Great leadership doesn’t happen overnight. Some people are born with a certain type of presence and others have to work hard at it. But we all know a good leader when we see and hear one, and a bad one even faster. As you travel on your leadership journey, how do you want to be categorized by your team (1-10 on the leadership scale) and what do you need to work on to get there? Most importantly, how do you want to show up in your work world? Here are 3 questions that might help you find the right path.
1. What makes a great leader?
Think about the 5 best bosses you have had and the 5 worst. If you haven’t had that many, at least the top few. What were the things, good and bad that stood out for you?
Were they authentic? Did they have your back? Did they actually do what they said they would do? Did they listen when others spoke and value their ideas? Did they help their team learn and develop and give them opportunities to excel?
What were the things that the best leaders did (or you wished the bad ones did) that resonated with you? That made you say – I want to be like that, I want to follow that person – or not.
There are great examples through history and in front of us right now that we can emulate or revile. Which of their best characteristics would you most want to put into your leadership toolkit?
2. What makes someone want to follow you?
Do you know what your team thinks of you and do you have the courage to find out? Most companies have some type of employee survey or feedback system that you can use to get anonymous feedback. If you don’t, there are other assessments you can access online, such as the 360. You can make up your own survey or better yet just conduct your own feedback session. But be prepared to really listen and value what is given to you and make sure you aren’t defensive. The surest way to shut down honest feedback is to get angry, question what is being said and who says it.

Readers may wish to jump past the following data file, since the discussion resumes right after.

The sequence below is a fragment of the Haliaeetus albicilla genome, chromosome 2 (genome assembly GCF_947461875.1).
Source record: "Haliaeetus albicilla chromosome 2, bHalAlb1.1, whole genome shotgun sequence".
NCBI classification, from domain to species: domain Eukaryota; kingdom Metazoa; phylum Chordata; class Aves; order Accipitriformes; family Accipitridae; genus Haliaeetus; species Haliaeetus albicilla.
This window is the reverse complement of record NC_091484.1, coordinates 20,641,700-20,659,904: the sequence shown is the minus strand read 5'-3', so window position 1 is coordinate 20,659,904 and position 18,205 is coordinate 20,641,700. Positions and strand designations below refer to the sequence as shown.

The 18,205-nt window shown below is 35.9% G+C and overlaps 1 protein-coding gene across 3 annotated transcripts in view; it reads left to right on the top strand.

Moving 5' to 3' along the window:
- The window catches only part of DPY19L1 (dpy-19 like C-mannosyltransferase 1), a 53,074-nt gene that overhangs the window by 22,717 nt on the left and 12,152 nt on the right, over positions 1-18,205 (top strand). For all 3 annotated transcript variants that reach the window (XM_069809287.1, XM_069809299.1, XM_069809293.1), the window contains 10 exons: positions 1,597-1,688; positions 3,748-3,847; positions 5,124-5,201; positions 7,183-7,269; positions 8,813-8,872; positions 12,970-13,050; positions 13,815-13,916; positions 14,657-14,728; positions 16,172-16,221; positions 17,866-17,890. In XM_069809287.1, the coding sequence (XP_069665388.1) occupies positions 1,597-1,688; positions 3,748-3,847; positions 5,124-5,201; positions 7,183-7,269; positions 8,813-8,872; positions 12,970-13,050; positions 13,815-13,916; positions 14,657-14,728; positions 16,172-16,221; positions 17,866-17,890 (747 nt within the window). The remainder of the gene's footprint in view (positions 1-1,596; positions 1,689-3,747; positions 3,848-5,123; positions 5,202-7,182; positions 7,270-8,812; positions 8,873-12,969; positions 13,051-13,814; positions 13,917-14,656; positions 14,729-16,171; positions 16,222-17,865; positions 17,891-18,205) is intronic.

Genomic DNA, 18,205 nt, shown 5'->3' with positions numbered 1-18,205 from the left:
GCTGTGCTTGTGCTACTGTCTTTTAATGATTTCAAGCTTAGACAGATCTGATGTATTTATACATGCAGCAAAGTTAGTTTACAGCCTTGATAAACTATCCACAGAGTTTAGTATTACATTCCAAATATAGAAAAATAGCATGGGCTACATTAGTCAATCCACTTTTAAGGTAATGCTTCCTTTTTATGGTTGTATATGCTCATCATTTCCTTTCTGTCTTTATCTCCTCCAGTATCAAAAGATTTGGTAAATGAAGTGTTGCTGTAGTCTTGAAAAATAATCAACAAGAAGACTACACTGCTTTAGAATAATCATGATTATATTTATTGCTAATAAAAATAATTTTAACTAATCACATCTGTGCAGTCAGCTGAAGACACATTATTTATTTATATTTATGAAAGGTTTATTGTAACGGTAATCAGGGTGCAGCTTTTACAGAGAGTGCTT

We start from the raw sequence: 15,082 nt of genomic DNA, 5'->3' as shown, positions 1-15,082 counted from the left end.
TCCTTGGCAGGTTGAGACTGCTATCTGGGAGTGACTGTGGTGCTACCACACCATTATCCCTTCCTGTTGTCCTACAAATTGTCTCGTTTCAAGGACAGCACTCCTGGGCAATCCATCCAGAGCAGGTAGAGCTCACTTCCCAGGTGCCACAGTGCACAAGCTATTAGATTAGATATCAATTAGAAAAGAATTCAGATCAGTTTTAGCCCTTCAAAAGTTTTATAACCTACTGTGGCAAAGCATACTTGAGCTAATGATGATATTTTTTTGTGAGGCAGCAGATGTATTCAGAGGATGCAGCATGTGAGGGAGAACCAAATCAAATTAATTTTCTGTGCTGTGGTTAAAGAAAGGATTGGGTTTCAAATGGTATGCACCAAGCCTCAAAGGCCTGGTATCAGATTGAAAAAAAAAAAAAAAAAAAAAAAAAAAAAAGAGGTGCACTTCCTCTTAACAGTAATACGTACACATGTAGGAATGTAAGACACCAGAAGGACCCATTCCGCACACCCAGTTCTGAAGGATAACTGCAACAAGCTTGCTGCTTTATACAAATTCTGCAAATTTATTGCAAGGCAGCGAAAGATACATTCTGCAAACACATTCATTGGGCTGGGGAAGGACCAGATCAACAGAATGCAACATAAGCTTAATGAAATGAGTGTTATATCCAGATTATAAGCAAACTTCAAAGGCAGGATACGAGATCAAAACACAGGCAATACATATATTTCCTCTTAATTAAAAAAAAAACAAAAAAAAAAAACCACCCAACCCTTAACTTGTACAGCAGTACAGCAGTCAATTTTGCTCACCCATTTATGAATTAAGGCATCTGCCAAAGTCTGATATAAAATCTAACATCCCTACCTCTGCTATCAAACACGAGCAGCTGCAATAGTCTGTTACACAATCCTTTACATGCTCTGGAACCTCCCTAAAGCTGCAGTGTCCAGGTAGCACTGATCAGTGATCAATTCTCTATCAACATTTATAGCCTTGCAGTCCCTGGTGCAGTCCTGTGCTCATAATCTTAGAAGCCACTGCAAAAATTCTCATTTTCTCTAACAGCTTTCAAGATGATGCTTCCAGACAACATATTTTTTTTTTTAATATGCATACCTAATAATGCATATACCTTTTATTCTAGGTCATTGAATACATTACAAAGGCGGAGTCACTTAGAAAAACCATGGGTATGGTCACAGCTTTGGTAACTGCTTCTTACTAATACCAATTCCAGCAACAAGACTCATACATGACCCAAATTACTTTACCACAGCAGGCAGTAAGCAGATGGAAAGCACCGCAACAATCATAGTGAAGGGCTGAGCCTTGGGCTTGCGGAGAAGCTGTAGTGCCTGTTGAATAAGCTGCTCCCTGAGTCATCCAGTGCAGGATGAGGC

Why is it important to ask and understand what people think of you and value in their leaders? Apart from the obvious it can help you get ahead of serious employee morale & retention issues and especially because they typically will not tell you on their own out of kindness, fear or apathy.
Most Managers are shocked to learn the truth. They have no clue what their employees think about them and their leadership style even though they think they do. If you are truly committed to being a better leader, it’s important to understand what you need to work on and most importantly, what your people need from you. It’s hard to take the feedback but it’s the only way to grow.
3. Am I the kind of leader that I would want to follow?
Quick answer, yes or no – or maybe? Not every leader is a dynamic speaker, has lots of charisma, or can tell funny jokes. Everyone has a different leadership style and that is ok, you can still be the person that people most want to follow – that you would want to follow too. What is it that makes you unique, different from any other leader? What are the strengths that you are most proud of and behaviors that you might want to minimize? What kind of leader does your team most need you to be? How many of the leadership traits that you have identified in question 1 as great, do you have or could you develop?
Courage is one of the dimensions of a great leader. Courage to hear the truth, to make the difficult decisions and to make the hard choices. People follow their leader mostly because they have to. Have the courage to become the leader that people follow, because they want to.
If you would like help improving your leadership skills, schedule a free 30 minute consultation with KPCoaching
Kathy@KPCoaching.com | 360-325-6214